The ‘unavoidable’ that needs to be avoided

By Jordan Harp

It may seem unavoidable. Faced with the worst economy in years and an $11 billion budget shortfall, drastic action needs to be taken. Apparently Gov. Quinn doesn’t know the difference between a drastic action and stupid action.

It may seem unavoidable. Faced with the worst economy in years and an $11 billion budget shortfall, drastic action needs to be taken. Apparently Gov. Quinn doesn’t know the difference between a drastic action and stupid action.

That is really the only reason I can think of behind the governor’s budget proposal, which aims to increase the personal income tax from 3 percent to 4.5 percent, and raise the business tax from 4.8 percent to 7.2 percent.

In a time when consumer spending is at its lowest in years, and businesses are facing their toughest climate in recent memory, the governor proposes to raise their tax burden. He has called it “the least bad option,” but forcing everyone to give more to the government when people are spending less and businesses are cutting back on their workforce and investments is not just bad, it’s insane.

The one thing that Illinois had going for it was its low personal income tax, but under the governor’s proposal, that would disappear. Of course he says that only the affluent will pay higher taxes, namely, families earning more than $60,000 annually, namely, the middle class. But according to a report by the Illinois Policy Institute, an individual making more than $14,000, a couple making more than $28,000, a family of three making $42,000, and a household of four making $56,000 would all see their taxes increase.

In addition, Gov. Quinn proposes raising the tax on cigarettes by $1. Any guess on who tends to smoke more? That’s right, the poor. And if they stop smoking because of the higher prices, there goes the tax revenue.

The harm done to businesses might be even more damaging. Quinn’s budget would raise the corporate income tax from 4.8 percent to 7.2 percent. In addition to that, Illinois also has a 2.5 percent “replacement tax” on corporate income. The replacement tax would be kept under Quinn’s plan, effectively making the corporate tax rate 9.7 percent.

This would make Illinois one of the most unfriendly business environments in the country, if it isn’t already. According to the Tax Foundation’s corporate income tax index, which ranks states based on their tax rates, Quinn’s budget would lower Illinois from 28th to 40th. This is in addition to everything else Illinois does wrong economically. It ranks 39th, 43rd and 41st, on sales, unemployment insurance and property taxes, respectively. Illinois also isn’t a right-to-work state, making it heavily unionized and repelling businesses.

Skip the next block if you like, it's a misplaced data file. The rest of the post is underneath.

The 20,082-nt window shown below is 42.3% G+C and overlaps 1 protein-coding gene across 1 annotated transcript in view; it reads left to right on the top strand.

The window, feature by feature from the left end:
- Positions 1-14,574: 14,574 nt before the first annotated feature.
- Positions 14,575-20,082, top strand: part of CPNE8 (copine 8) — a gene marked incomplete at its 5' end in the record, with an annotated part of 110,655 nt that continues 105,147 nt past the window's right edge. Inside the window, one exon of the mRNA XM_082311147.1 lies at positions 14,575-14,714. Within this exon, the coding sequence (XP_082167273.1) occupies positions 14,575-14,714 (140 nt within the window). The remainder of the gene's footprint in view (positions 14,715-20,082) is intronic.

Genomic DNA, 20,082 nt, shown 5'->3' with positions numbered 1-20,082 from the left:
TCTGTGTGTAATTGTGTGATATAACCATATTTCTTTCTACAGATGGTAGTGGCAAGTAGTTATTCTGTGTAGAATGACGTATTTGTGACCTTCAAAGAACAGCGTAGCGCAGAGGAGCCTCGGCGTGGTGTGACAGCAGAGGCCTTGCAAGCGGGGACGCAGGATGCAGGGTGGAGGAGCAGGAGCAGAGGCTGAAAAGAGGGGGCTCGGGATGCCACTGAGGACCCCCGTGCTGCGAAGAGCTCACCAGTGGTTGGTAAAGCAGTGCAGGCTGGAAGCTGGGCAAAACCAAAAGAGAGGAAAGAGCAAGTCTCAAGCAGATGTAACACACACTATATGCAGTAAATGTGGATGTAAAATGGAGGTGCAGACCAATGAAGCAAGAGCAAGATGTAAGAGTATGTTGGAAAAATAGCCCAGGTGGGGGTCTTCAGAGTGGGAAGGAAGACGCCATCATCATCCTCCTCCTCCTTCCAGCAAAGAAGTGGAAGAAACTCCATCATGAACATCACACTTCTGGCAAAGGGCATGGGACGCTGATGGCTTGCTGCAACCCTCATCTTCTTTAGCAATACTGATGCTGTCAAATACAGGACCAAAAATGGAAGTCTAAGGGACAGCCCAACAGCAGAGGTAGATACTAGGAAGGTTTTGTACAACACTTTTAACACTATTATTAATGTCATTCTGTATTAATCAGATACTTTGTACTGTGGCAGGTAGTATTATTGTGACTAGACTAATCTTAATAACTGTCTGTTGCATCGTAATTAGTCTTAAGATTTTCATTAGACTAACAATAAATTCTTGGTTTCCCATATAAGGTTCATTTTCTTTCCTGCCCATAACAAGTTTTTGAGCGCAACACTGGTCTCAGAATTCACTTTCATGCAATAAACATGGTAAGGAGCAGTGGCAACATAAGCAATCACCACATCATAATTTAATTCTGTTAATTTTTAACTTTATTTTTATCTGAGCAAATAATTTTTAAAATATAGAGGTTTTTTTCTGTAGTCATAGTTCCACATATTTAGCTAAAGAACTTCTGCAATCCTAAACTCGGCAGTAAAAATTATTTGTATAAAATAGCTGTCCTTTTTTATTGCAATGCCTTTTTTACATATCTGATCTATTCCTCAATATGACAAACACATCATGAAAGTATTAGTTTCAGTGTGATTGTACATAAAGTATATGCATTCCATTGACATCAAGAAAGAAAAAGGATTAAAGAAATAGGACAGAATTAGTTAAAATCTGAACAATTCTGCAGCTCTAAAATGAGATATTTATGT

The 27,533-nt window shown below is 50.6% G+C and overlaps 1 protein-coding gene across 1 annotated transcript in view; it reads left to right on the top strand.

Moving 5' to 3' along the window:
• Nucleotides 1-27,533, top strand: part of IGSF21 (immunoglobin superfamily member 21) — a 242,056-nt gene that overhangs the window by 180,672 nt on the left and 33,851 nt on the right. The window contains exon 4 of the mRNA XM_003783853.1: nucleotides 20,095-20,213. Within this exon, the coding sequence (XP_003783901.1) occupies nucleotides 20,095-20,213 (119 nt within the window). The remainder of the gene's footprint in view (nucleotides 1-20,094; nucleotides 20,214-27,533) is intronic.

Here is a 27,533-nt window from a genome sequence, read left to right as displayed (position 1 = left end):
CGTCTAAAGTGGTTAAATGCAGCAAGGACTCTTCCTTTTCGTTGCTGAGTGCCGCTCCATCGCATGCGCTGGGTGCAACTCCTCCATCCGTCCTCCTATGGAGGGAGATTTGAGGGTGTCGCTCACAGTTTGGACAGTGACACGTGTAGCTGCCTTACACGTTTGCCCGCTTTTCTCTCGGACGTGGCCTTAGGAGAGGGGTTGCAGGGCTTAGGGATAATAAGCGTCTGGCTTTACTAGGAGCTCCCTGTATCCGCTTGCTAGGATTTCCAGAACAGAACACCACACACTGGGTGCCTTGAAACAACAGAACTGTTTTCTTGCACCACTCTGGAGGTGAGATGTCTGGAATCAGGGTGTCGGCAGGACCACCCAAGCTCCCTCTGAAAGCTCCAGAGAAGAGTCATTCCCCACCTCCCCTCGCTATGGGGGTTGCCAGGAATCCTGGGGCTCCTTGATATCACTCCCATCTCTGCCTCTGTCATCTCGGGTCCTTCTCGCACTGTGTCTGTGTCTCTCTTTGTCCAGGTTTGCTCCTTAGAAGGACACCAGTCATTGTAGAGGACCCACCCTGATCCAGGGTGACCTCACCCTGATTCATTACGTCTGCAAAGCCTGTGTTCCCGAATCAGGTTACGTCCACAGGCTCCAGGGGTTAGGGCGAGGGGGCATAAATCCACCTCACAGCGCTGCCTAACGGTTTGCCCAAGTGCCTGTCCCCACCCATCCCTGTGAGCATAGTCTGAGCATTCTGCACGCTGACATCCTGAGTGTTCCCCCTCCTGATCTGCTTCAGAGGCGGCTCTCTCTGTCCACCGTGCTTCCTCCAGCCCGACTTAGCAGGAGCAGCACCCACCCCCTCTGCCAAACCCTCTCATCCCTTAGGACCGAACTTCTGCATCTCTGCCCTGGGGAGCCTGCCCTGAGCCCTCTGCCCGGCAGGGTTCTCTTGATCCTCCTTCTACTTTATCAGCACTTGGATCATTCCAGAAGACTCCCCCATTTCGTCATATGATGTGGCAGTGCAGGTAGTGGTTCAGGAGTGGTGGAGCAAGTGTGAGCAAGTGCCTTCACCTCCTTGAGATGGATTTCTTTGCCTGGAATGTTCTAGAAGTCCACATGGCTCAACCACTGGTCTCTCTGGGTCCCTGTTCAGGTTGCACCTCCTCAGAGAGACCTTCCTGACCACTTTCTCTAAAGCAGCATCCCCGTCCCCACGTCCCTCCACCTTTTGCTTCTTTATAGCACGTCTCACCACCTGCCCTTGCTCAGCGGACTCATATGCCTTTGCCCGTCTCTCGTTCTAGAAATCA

This has cost Illinois greatly. The unemployment rate is above the national average. The American Legislative Exchange Council has rated Illinois 48th in economic performance in 2009, and ranks it 44th in economic outlook for 2009. Lawmakers should be looking to increase business investment and personal spending, yet drastic tax hikes will have the exact opposite effect.

Executives at Caterpillar have stated that the proposed hike could hurt them, as they have already been forced to lay of thousands of workers, and say that Illinois must do the same.

The problem, as always, lies with those in Springfield. Quinn likes to blame the last guy to hold his office for the debt the state faces, yet he ignores the complicity of many in the Legislature of passing his debt-ridden budgets.

Yet still, Quinn’s budget includes some rather profligate spending, such as a $26 billion public works program and $1.3 billion for an expansion of O’Hare.

Additionally, Medicaid expenditures will increase, as well as spending on state employee salaries, and more money will be thrown into the bottomless sink that is the public education system.

It seems that when Quinn calls for “shared sacrifice,” he means the Illinois taxpayer, not the bureaucrat. Quinn’s budget is a reckless action in desperate times. During tough times you cut back, even if it hurts, not take more from taxpayers.

The last governor embarrassed us; the current one wants to fleece us. Given a choice between the two, I’ll take the former any day.

Jordan is a junior in MCB and isn’t looking forward to these final seven weeks